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Suppose that $m \in \mathbb{N}$ and $\gcd (a^2 - a), m) = 1.$

(i) Prove that $1 + a + a^2 + ... + a^{\phi(m)-1} ≡ 0 \pmod m$

How can I go about solving this? I recognize that $\gcd(a^2 - a, m)$ can be written as $\gcd(a(a-1),m)$ but I am not sure if this helps.

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up vote 1 down vote accepted

Hint: LHS = $\frac {a^{\phi(m)}-1}{a-1}$.

Hint: Euler's Theorem states that if $\gcd(a,m)=1$, then $a^{\phi(m)} \equiv 1 \pmod{m}$.

Hint: If $\gcd(x,y) = 1$, then $x^{-1}$ modulo $y$ exists.

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The main concern with these sums is determining whether division by $a-1$ is possible mod $m$. Here, we know $(a-1,m)=1$, so indeed it is possible. I do not see the point of the third hint. – peoplepower Feb 5 '13 at 0:30
@peoplepower That is the point of the third hint. The $a$ and $m$ are variables, to be replaced with something suitable. For example, if you are told the formula for $f'$, that tells you the formula for $g'$. – Calvin Lin Feb 5 '13 at 0:32
Ah, but the variable $a$ is already in use so it appears that you are saying that $a^{-1}$ itself is to be used. So if you had that hint first and said "if $(x,m)=1$, then $x^{-1}$ mod $m$ exists" I would have read it correctly. – peoplepower Feb 5 '13 at 0:36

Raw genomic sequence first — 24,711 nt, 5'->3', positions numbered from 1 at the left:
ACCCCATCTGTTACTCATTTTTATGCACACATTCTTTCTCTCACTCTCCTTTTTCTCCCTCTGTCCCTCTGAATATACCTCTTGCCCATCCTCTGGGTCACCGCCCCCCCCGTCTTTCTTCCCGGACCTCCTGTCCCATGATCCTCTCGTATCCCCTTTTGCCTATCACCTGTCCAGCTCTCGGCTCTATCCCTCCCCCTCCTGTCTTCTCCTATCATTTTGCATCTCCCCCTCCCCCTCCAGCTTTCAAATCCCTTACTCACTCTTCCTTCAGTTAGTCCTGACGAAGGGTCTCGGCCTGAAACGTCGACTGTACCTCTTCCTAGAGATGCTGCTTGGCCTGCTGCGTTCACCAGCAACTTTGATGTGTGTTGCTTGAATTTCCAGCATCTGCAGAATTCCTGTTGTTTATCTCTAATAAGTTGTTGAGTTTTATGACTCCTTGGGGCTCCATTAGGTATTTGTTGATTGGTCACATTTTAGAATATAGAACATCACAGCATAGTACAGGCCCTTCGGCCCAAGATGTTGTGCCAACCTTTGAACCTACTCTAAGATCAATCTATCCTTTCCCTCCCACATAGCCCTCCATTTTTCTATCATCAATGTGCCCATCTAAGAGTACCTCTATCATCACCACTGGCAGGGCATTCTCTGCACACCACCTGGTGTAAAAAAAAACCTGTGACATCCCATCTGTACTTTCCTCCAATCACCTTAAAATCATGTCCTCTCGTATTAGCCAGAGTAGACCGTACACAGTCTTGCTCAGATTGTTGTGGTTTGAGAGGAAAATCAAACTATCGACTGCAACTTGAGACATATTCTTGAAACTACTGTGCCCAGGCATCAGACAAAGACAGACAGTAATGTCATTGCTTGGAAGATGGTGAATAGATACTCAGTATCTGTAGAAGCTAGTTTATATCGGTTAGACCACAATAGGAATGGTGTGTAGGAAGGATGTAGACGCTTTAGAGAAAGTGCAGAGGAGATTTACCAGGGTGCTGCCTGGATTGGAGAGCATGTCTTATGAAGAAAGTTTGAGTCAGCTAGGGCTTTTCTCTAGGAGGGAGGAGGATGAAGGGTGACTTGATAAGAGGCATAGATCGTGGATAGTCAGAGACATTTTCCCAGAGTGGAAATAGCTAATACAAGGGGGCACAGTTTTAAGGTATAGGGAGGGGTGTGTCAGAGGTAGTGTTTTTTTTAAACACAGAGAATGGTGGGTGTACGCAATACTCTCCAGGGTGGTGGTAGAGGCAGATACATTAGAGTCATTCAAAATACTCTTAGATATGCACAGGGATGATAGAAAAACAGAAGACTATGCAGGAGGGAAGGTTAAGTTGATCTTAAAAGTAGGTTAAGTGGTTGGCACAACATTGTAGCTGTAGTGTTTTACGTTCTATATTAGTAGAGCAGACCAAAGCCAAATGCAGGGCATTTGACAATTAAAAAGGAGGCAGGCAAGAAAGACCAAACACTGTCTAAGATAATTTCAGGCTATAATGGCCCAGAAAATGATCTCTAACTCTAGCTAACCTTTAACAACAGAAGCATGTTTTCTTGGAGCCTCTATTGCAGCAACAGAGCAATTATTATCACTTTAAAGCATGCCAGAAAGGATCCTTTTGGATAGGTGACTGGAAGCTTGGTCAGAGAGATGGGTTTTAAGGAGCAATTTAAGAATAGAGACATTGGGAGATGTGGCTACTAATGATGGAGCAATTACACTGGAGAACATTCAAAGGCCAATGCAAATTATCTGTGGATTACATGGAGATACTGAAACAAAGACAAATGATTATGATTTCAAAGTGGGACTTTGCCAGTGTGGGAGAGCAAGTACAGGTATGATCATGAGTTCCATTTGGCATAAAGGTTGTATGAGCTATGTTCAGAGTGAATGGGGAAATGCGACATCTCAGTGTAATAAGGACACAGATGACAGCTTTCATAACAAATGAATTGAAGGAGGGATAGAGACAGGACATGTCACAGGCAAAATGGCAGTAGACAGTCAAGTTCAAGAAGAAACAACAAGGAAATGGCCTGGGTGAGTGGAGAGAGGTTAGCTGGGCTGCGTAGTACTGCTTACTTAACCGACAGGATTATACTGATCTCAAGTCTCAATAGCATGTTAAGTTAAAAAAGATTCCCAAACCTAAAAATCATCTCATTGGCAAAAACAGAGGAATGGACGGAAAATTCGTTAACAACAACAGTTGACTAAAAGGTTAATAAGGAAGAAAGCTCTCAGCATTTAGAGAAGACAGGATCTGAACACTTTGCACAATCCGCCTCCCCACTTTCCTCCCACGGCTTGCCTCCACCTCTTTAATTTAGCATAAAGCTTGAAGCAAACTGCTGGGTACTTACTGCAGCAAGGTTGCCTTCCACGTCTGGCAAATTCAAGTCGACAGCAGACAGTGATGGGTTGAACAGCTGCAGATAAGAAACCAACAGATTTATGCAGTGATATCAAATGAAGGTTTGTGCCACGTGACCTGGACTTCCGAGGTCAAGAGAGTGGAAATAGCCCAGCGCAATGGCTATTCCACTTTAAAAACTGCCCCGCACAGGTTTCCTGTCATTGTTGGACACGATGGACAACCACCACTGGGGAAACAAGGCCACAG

@peoplepower :) That was intentional. OP should be thinking of how to solve the problem, and not just expecting to be spoon fed an answer. Your comment showed that you were thinking, and were very close to an answer. – Calvin Lin Feb 5 '13 at 0:40
I don't like to divide, multiplying is more fun. We have $(1-a)(1+a+\cdots+a^{\varphi(m)})=1-a^{\varphi(m)}$/ The right side is congruent to $0$, now cancellation does it. Same proof, no explicit mention of inverses. – André Nicolas Feb 5 '13 at 0:59

As $(a(a-1),m)=1,(a,m)=1$ so using Euler's Totient theorem, $a^{\phi(m)}\equiv1\pmod m\iff m\mid(a^{\phi(m)}-1)$

As $(a(a-1),m)=1,(a-1,m)=1\implies m\mid \frac{(a^{\phi(m)}-1)}{a-1}$ which is an integer as $(x-y)\mid (x^n-y^n)$ where $x,y,n$ are positive integers $x\ne y$

$\implies m\mid (1+a+a^2+\cdots+a^{\phi(m)-2}+a^{\phi(m)-1})$

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Per André's comment, here is a proof avoiding explicit use of both inverses and cancellation:

$$\rm \begin{eqnarray}\rm\color{#0A0}{(a\!-\!1)^j}\!\! &=& 1\\ \rm \color{#C00}{a^k}\! &=& \color{#C00}1\end{eqnarray}\bigg\rbrace \Rightarrow\ a^{k-1}\!+\cdots+\!a\!+\!1 = \color{#0A0}{(a\!-\!1)^j} (a^{k-1}\!+\cdots+\!a\!+\!1) = (a\!-\!1)^{j-1} (\color{#C00}{a^k\!-\!1}) = 0$$

Above $\rm\:j,k\ge 1,\:$ and $\rm\: j = \phi(m) = k\:$ work for your special case.

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